Abstinence-only education is an idea that seems like it will never die. It’s been discredited, disproved, poll-tested, and laughed at for years, but Christian conservatives just keep dusting the asinine idea off and presenting it like it’s not 15 kinds of idiotic. The most recent example, as reported by Rewire’s Andrea Grimes, comes to us by way of Texas, where state house Republicans have decided to divert $3 million from a program to prevent HIV infections to a program telling teenagers to wait until they are married to have sex, a choice that more than 95 percent of them will reject.
It is tedious debunking the fantasy of abstinence-only education over and over again, but at least this time there was some entertainment offered alongside the usual tedious prudery spilling out from Texas Republicans. State Rep. Stuart Spitzer told the legislature that his goal is “for everybody to be abstinent until they’re married.” His justification: “What’s good for me is good for a lot of people.”
This created chaos, of course, when Democrats pointed out that he needed to prove that it was good for him instead of just asserting it. But what struck me about the comment, beyond how hilariously stupid it was, was that it perfectly encapsulates why exactly it’s so hard to kill this abstinence-only ideology off completely: Because the argument that it could work somehow gets confused with the idea that it will work or even that it should work.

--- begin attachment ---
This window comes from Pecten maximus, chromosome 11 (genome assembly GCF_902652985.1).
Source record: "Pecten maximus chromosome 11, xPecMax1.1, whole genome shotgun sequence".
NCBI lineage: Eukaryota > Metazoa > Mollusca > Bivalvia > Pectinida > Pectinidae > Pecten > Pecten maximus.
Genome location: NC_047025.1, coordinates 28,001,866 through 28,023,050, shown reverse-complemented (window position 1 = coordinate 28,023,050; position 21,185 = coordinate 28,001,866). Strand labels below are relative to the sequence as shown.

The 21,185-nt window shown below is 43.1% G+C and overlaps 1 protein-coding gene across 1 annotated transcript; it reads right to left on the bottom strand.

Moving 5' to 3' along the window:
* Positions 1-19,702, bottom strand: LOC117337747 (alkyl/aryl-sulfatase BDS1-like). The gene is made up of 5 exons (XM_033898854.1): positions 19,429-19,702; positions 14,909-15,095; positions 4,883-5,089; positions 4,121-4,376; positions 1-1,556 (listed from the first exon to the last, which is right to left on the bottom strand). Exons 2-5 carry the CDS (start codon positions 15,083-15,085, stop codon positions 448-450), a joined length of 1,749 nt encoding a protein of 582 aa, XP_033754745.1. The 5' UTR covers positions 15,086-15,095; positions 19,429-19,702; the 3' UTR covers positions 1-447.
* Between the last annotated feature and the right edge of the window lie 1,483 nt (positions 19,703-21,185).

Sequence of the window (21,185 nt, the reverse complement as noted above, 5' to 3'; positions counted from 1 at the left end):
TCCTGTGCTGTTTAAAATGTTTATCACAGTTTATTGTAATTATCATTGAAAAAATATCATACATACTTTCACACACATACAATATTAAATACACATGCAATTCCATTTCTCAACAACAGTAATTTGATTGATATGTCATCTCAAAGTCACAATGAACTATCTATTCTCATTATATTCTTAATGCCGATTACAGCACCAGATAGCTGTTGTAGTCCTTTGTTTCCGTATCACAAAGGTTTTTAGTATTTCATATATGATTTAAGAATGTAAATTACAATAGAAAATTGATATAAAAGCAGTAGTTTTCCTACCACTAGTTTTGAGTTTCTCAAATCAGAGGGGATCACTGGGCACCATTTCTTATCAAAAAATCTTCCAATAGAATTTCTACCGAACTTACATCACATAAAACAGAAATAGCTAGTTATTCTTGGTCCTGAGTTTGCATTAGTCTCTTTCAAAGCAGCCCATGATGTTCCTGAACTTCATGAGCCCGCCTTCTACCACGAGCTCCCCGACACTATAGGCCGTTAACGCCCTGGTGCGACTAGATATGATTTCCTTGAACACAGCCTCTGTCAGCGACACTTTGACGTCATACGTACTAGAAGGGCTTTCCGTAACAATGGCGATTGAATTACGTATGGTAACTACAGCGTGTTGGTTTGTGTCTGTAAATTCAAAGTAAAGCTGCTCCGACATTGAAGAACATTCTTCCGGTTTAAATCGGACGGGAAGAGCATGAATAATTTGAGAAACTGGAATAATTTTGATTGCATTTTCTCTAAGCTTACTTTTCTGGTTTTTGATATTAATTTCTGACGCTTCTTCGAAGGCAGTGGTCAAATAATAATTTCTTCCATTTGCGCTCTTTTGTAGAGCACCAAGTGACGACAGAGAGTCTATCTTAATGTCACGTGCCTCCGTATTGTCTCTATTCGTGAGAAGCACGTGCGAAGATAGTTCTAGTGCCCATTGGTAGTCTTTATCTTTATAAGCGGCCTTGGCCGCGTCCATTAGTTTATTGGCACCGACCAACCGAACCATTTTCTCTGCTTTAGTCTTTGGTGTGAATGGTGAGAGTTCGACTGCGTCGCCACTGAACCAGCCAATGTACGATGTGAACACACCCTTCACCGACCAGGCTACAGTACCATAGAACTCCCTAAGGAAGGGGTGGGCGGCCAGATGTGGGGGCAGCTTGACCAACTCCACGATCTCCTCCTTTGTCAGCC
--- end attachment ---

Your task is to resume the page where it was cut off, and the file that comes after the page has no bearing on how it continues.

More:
Because the most obvious, repeated, well-sourced objection to abstinence-only education is that it doesn’t work. It doesn’t work when it comes to its ostensible goal of persuading people to wait until marriage. It doesn’t even work to scare teenagers off sex until they’re a little older. It seems to backfire when it comes to teen pregnancy rates and STI transmission rates—which is why it’s so devastating when funds are diverted from effective, comprehensive prevention or education programs to these abstinence-only failures. When you look over the data, abstinence-only is the equivalent of trying to kick a soccer ball but instead falling directly on your ass.
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The problem is that anecdotes are often more persuasive than data. Research shows that this is true when people are considering tragic events too: We feel worse reading about a single person’s suffering than reading a statistic that says it happens to thousands. But it’s also true where less traumatic issues are concerned. Personal accounts powerfully shape what we think is possible or even desirable, even in the face of massive amounts of evidence showing that they aren’t telling the full story.
In this way, people who are in a small minority can distort the narrative, distracting others from the numbers and convincing them to treat an outlier experience like it’s not just normal but normative. Think of anti-vaccination folks, for example. They have seen the data showing inoculations are not dangerous. But they heard a story about someone who thinks their own kid’s autism might be related to the vaccine. The latter has more persuasive power in a lot of cases, enough to bring back the measles when we thought we had it licked.
So while Spitzer sounds like a total idiot to pro-choicers, his kind of rhetoric is sneakily effective. To all your data showing abstinence-only education doesn’t work, he replies with a story—one you can’t refute without accusing him of being a liar—of a man who did wait to have sex until marriage, thus showing that it’s possible to do so. And it’s this possibility that persuasively captures the imagination, particularly of people who are easily caught up in the romantic spin anti-choicers put on the idea of abstinence before matrimony.